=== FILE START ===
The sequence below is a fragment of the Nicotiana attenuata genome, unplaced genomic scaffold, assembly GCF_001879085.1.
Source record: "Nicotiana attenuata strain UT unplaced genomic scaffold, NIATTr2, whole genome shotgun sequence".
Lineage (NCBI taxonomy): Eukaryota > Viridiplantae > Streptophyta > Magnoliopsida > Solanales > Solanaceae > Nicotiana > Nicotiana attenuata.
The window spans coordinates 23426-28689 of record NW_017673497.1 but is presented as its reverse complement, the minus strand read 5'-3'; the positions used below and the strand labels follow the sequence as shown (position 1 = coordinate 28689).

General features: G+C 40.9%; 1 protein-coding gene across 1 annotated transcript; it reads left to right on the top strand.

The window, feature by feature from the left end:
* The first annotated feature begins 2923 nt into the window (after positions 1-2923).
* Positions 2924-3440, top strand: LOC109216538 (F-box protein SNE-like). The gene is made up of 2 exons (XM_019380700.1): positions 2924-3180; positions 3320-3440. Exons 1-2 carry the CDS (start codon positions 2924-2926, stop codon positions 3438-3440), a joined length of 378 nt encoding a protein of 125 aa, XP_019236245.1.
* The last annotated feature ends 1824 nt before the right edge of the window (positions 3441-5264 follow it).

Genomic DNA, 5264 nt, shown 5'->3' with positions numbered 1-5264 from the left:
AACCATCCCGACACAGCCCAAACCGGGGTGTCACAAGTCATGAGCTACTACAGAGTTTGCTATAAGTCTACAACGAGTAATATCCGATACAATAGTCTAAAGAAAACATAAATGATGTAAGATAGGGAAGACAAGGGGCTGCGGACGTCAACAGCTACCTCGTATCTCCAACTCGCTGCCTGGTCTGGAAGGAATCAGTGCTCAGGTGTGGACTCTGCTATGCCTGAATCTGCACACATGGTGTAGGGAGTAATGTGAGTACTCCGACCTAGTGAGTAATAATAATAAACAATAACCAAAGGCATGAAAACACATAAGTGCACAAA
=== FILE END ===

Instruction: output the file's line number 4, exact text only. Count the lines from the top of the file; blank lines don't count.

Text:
The window spans coordinates 23426-28689 of record NW_017673497.1 but is presented as its reverse complement, the minus strand read 5'-3'; the positions used below and the strand labels follow the sequence as shown (position 1 = coordinate 28689).